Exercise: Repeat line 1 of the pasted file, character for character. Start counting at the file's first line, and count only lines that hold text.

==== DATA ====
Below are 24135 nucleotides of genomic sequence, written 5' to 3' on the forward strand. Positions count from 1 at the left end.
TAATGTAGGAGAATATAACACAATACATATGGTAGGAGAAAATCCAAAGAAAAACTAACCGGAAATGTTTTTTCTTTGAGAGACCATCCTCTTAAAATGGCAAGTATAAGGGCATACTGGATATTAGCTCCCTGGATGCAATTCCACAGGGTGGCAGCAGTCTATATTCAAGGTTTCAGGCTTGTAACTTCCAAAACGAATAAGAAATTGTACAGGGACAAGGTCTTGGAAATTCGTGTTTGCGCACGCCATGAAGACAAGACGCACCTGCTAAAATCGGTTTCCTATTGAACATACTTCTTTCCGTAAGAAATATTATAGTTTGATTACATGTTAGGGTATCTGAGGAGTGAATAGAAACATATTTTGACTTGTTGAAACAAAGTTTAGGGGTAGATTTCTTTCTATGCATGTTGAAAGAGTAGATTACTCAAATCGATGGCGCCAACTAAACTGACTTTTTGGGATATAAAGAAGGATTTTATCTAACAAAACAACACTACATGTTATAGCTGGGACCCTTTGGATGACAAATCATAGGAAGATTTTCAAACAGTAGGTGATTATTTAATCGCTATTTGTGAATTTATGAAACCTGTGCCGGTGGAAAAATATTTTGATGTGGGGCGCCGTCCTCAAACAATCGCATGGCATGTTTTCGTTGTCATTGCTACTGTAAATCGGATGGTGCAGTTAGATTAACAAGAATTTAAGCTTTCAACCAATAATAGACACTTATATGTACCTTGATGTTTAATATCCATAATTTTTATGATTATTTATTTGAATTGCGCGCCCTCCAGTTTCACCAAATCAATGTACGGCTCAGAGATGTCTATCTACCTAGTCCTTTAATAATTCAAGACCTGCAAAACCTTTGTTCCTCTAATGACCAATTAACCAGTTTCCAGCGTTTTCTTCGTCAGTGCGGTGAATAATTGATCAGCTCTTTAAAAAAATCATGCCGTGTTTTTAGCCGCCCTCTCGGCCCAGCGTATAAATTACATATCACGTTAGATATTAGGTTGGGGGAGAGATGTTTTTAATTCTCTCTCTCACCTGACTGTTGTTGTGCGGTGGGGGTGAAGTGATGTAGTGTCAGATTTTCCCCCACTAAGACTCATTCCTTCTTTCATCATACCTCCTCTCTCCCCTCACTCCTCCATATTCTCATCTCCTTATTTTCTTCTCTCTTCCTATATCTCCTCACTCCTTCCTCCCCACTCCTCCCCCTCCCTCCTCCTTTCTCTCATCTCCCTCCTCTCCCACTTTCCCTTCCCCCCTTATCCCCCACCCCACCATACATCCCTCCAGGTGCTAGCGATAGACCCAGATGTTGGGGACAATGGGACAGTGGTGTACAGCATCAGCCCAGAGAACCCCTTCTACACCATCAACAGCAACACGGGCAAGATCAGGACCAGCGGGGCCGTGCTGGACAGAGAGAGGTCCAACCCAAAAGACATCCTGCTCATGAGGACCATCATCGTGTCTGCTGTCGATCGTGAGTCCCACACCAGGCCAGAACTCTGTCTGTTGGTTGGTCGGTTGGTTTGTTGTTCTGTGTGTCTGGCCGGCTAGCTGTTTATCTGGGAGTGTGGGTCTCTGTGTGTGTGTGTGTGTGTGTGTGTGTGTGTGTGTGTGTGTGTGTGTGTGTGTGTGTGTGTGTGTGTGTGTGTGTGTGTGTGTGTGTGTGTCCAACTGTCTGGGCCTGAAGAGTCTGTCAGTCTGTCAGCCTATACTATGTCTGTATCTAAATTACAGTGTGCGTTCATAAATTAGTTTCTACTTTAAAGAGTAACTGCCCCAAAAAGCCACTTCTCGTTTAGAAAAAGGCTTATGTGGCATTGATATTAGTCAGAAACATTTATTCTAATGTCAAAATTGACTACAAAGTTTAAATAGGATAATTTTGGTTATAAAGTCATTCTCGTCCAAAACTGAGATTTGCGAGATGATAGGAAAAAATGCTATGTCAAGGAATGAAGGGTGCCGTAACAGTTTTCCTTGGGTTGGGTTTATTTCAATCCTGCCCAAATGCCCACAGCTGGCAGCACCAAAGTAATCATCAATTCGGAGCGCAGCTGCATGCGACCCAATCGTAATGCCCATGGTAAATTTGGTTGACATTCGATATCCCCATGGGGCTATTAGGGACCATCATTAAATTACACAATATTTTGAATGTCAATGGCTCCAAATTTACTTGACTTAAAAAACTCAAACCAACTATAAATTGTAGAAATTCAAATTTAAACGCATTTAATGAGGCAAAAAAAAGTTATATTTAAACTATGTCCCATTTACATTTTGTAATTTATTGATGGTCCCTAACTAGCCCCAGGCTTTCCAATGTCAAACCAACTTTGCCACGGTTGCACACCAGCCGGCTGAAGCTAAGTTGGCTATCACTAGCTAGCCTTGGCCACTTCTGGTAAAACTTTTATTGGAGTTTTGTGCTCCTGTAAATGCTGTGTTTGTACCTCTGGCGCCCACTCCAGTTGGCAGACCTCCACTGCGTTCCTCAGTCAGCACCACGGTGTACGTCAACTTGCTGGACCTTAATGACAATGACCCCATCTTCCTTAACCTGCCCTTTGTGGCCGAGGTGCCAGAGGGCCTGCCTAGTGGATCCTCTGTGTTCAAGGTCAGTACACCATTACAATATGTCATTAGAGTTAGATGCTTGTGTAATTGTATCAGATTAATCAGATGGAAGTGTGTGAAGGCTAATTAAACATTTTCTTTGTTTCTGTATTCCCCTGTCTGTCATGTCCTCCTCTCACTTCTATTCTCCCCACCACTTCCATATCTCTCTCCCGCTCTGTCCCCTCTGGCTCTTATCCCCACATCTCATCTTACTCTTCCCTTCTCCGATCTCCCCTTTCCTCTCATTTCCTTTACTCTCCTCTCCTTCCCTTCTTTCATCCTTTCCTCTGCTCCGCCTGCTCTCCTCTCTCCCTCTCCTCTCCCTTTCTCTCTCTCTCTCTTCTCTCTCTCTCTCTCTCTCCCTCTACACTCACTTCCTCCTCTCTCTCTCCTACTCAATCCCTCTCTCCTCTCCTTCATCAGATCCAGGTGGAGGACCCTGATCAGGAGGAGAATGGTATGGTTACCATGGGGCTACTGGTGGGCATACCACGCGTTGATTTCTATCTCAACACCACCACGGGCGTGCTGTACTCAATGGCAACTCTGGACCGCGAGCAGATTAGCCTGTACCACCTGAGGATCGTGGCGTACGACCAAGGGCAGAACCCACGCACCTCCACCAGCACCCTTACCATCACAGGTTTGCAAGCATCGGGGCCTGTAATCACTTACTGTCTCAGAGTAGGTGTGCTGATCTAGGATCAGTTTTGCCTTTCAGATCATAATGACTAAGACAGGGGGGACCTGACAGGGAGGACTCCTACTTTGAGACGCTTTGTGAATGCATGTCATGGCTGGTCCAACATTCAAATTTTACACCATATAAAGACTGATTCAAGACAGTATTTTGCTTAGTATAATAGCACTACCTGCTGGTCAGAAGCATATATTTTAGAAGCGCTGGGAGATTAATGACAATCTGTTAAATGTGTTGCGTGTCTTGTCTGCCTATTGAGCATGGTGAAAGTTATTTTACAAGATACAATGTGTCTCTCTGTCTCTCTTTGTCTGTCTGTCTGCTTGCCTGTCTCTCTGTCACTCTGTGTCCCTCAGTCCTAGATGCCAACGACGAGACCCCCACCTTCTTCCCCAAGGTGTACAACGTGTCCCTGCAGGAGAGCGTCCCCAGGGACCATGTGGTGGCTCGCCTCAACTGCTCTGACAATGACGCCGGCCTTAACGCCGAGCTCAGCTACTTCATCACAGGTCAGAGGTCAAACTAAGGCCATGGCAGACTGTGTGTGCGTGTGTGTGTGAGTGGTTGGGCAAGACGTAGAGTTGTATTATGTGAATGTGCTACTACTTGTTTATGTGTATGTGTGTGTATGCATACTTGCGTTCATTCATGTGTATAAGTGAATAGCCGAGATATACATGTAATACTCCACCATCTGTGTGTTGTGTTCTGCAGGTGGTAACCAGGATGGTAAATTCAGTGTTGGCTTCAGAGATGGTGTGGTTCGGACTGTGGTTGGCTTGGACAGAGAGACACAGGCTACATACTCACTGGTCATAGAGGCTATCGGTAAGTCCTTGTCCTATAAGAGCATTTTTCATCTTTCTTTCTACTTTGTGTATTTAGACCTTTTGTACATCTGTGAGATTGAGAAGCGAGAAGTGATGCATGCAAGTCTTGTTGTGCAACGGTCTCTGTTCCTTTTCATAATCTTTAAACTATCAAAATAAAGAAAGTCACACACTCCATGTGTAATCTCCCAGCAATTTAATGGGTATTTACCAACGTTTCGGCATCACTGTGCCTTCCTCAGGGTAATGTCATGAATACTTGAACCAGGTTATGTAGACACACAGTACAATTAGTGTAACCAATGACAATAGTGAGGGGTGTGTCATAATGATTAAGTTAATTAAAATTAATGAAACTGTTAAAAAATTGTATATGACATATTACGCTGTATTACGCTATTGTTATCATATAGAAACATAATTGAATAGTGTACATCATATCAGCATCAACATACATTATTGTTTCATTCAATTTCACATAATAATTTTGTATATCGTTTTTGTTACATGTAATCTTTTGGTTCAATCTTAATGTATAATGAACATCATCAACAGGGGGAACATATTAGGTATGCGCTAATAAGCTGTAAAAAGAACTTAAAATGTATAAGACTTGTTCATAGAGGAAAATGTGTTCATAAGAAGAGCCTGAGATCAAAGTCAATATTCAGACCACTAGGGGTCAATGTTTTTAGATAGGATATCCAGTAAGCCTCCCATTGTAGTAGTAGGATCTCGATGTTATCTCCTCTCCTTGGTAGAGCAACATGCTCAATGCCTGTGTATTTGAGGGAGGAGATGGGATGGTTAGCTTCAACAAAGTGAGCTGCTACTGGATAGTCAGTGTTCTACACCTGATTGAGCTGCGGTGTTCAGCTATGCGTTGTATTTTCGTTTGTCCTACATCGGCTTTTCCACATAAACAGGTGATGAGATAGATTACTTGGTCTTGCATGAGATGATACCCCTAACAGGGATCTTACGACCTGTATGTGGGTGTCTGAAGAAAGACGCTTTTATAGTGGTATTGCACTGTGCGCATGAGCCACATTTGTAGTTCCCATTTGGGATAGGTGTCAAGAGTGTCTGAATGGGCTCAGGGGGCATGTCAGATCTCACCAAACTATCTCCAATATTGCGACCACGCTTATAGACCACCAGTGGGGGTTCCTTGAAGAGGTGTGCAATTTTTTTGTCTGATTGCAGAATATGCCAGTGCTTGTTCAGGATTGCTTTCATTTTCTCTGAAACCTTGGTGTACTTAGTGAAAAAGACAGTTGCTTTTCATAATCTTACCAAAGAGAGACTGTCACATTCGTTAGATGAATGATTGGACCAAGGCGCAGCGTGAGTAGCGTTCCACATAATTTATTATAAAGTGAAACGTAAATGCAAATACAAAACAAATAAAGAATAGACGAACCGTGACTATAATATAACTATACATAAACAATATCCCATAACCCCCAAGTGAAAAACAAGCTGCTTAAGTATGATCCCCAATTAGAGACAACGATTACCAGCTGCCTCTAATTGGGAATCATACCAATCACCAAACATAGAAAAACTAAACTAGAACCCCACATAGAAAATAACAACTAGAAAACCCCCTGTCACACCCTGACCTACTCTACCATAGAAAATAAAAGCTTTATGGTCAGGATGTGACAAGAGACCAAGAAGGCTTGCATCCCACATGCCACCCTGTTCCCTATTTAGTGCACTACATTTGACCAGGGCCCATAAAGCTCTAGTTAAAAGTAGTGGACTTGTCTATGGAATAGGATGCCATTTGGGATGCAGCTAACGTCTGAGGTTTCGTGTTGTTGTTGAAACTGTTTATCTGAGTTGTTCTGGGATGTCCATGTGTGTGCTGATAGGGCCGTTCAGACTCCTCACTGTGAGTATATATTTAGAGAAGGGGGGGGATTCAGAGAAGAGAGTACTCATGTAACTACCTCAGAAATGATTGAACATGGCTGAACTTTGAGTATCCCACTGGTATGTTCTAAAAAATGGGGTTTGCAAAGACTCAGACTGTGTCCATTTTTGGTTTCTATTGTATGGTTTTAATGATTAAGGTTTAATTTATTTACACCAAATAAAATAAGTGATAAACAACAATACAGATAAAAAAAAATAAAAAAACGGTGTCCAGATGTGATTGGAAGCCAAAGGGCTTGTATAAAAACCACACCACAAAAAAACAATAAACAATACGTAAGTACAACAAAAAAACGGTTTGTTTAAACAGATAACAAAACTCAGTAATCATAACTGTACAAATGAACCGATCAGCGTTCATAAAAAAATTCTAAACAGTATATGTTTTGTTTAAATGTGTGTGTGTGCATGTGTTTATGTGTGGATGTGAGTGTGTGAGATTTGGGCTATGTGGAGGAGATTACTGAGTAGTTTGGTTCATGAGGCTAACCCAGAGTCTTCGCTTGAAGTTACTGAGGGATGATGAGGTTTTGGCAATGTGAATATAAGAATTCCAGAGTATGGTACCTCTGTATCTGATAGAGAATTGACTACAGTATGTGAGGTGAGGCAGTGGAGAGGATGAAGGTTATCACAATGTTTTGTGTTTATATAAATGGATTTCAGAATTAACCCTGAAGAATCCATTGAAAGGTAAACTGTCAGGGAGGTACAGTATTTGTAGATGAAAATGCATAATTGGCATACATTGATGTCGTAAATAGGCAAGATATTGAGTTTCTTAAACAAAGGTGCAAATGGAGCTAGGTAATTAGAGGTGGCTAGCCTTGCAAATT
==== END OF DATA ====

Below are 24135 nucleotides of genomic sequence, written 5' to 3' on the forward strand. Positions count from 1 at the left end.